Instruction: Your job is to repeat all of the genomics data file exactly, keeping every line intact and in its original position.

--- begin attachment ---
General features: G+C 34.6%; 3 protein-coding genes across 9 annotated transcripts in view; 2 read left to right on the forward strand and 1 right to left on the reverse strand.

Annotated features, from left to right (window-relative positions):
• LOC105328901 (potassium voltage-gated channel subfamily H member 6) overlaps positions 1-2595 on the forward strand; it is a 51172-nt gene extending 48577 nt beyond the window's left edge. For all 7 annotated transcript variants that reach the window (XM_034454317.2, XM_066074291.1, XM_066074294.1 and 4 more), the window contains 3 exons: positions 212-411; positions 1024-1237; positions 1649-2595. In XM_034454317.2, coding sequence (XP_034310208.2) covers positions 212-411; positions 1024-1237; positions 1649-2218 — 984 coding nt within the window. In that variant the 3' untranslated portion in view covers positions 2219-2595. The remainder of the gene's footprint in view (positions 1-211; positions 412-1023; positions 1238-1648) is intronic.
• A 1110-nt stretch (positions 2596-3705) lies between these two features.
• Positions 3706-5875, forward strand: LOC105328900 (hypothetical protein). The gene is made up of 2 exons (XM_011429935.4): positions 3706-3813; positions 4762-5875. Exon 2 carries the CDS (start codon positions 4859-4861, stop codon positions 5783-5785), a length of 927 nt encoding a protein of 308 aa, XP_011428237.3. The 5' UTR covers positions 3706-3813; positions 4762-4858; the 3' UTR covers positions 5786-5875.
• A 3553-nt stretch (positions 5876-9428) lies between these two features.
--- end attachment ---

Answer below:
General features: G+C 34.6%; 3 protein-coding genes across 9 annotated transcripts in view; 2 read left to right on the forward strand and 1 right to left on the reverse strand.

Annotated features, from left to right (window-relative positions):
• LOC105328901 (potassium voltage-gated channel subfamily H member 6) overlaps positions 1-2595 on the forward strand; it is a 51172-nt gene extending 48577 nt beyond the window's left edge. For all 7 annotated transcript variants that reach the window (XM_034454317.2, XM_066074291.1, XM_066074294.1 and 4 more), the window contains 3 exons: positions 212-411; positions 1024-1237; positions 1649-2595. In XM_034454317.2, coding sequence (XP_034310208.2) covers positions 212-411; positions 1024-1237; positions 1649-2218 — 984 coding nt within the window. In that variant the 3' untranslated portion in view covers positions 2219-2595. The remainder of the gene's footprint in view (positions 1-211; positions 412-1023; positions 1238-1648) is intronic.
• A 1110-nt stretch (positions 2596-3705) lies between these two features.
• Positions 3706-5875, forward strand: LOC105328900 (hypothetical protein). The gene is made up of 2 exons (XM_011429935.4): positions 3706-3813; positions 4762-5875. Exon 2 carries the CDS (start codon positions 4859-4861, stop codon positions 5783-5785), a length of 927 nt encoding a protein of 308 aa, XP_011428237.3. The 5' UTR covers positions 3706-3813; positions 4762-4858; the 3' UTR covers positions 5786-5875.
• A 3553-nt stretch (positions 5876-9428) lies between these two features.